The problem with sites like Politifact and FactCheck.org is that they, a little too often, omit certain facts to harm conservatives. They also often misreport economics news as journalists tend to make poor economists.
A mistake that is far more common than political bias throughout the journalism profession is the failure to cross check sources. It is all too easy to fabricate a story relying on press reports from others instead of taking the time to look through source material. Laziness is one of the biggest problems in journalism today. Those who take on the mantle of “Fact Checker” are obligated to step up and do the homework.
In light of the news from the New York Times and Wikileaks showing the evidence that Saddam’s Iraq did have a WMD stockpile and the cleanup from 2004-2011 has resulted in American casualties, we thought it wise to go back and look at some of the elite media reports which said “No WMD”, “Bush lied people died”, etc. .
Q: Were there really weapons of mass destruction in Iraq when the U.S. invaded in 2003?
A: No. The Iraq Survey Group determined that Iraq had abandoned its quest to develop chemical, biological and nuclear weapons and that it had already destroyed all of its existing stockpiles of chemical and biological weapons.
Actually, the Iraq Survey Group Report (ISG) says exactly the opposite and all someone had to do was read the Key Findings right at the beginning of the report to see it.
FactCheck.org propagated a lie by doing one or both of the following:
A - Like several other elite media outlets such as CNN and the Washington Post, FactCheck cherry picked certain lines in the ISG report about parts of certain WMD programs Saddam had not made concerted efforts to restart, and then presented those snippets as if they represented all of Saddam’s WMD capability and intent ti make it look like the ISG verified the Democrat’s talking points. [Note: It is important to remember that CNN admitted to deliberately propagandizing for Saddam in exchange for access.]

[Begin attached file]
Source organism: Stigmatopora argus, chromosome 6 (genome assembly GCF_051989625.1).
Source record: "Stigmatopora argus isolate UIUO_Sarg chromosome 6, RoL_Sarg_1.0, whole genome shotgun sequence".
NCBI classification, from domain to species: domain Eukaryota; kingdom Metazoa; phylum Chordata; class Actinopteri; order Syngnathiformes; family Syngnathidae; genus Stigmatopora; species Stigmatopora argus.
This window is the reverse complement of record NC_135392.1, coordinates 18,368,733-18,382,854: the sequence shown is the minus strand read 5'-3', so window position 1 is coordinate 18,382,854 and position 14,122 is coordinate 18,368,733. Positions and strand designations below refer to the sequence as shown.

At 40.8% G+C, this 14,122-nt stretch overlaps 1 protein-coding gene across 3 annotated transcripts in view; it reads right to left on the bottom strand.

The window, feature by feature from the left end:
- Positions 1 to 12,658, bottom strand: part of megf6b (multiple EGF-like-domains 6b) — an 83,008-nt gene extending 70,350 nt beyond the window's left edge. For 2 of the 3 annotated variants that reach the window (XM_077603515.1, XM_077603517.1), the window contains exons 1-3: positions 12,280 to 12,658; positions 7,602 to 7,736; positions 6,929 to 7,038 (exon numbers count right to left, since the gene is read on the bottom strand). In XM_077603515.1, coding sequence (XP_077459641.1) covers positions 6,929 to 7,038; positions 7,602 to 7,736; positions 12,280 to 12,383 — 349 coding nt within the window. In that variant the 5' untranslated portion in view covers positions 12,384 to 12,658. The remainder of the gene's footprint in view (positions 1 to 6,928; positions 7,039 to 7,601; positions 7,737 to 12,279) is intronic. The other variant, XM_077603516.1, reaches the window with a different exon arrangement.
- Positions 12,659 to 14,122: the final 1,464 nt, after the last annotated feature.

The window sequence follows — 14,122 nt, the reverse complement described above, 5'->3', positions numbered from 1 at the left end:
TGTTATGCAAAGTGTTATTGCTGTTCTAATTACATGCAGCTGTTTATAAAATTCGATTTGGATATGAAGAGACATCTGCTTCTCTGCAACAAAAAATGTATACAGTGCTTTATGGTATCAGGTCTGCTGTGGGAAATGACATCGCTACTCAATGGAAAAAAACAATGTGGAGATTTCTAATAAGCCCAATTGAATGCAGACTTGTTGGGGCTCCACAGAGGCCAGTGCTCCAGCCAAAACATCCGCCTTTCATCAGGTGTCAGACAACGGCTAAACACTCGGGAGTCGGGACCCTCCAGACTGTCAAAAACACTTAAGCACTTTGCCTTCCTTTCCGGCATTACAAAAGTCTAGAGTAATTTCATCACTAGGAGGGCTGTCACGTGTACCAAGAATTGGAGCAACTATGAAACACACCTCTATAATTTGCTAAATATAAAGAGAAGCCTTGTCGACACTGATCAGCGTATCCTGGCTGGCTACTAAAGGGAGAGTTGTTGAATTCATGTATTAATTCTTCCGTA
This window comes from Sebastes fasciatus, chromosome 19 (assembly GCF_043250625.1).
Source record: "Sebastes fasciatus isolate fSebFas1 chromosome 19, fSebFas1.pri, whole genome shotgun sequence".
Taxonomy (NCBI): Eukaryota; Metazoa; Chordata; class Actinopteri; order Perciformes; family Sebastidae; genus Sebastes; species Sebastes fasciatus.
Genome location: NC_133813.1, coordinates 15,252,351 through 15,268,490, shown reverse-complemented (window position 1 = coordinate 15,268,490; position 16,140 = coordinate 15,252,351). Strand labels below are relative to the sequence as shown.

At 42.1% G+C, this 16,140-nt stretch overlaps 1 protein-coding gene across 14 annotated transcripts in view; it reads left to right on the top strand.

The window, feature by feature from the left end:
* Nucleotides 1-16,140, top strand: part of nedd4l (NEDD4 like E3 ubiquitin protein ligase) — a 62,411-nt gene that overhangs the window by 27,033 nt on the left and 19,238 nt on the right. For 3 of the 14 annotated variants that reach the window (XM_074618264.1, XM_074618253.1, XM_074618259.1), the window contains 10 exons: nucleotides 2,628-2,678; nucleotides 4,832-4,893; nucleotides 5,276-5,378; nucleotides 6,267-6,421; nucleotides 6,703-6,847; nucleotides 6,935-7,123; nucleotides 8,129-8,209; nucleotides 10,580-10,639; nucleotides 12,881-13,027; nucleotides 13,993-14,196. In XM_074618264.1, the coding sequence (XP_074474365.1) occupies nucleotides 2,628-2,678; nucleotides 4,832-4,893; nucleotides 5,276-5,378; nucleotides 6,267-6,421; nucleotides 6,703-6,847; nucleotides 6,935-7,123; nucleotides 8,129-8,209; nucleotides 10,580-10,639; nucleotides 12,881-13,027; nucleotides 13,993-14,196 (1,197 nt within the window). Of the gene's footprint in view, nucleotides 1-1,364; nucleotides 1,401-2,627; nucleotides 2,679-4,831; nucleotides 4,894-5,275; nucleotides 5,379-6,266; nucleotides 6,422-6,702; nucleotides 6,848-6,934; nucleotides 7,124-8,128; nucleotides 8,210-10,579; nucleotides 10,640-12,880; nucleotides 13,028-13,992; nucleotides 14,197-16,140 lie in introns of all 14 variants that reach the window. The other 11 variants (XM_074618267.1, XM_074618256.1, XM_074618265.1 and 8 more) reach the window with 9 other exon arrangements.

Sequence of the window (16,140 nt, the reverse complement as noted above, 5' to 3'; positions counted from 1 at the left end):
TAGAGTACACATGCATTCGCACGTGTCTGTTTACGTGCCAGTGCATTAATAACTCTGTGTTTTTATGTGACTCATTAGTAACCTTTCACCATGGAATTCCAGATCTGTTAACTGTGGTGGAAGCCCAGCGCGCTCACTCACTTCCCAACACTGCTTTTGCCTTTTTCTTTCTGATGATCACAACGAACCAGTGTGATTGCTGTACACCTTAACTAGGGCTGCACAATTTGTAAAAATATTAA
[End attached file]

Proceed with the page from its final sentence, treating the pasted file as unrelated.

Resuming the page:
B - FactCheck trusted CNN and the Washington Post’s identical deception about the contents of the report, which FactCheck linked to in their published “fact check”, and instead of cross checking for verification they just reworded the spin of others.
Here is what the Iraq Survey Group (ISG) had to say in its Key Findings straight from the report itself. What you see below is on the first page of their final report by ISG Lead Inspector Charles Duelfer:
Saddam Husayn so dominated the Iraqi Regime that its strategic intent was his alone. He wanted to end sanctions while preserving the capability to reconstitute his weapons of mass destruction (WMD) when sanctions were lifted.
• Saddam totally dominated the Regime’s strategic decision making. He initiated most of the strategic thinking upon which decisions were made, whether in matters of war and peace (such as invading Kuwait), maintaining WMD as a national strategic goal, or on how Iraq was to position itself in the international community. Loyal dissent was discouraged and constructive variations to the implementation of his wishes on strategic issues were rare. Saddam was the Regime in a strategic sense and his intent became Iraq’s strategic policy.
• Saddam’s primary goal from 1991 to 2003 was to have UN sanctions lifted, while maintaining the security of the Regime. He sought to balance the need to cooperate with UN inspections—to gain support for lifting sanctions—with his intention to preserve Iraq’s intellectual capital for WMD with a minimum of foreign intrusiveness and loss of face. Indeed, this remained the goal to the end of the Regime, as the starting of any WMD program, conspicuous or otherwise, risked undoing the progress achieved in eroding sanctions and jeopardizing a political end to the embargo and international monitoring.
• The introduction of the Oil-For-Food program (OFF) in late 1996 was a key turning point for the Regime. OFF rescued Baghdad’s economy from a terminal decline created by sanctions. The Regime quickly came to see that OFF could be corrupted to acquire foreign exchange both to further undermine sanctions and to provide the means to enhance dual-use infrastructure and potential WMD-related development.
• By 2000-2001, Saddam had managed to mitigate many of the effects of sanctions and undermine their international support. Iraq was within striking distance of a de facto end to the sanctions regime, both in terms of oil exports and the trade embargo, by the end of 1999.
Saddam wanted to recreate Iraq’s WMD capability—which was essentially destroyed in 1991—after sanctions were removed and Iraq’s economy stabilized, but probably with a different mix of capabilities to that which previously existed. Saddam aspired to develop a nuclear capability—in an incremental fashion, irrespective of international pressure and the resulting economic risks—but he intended to focus on ballistic missile and tactical chemical warfare (CW) capabilities.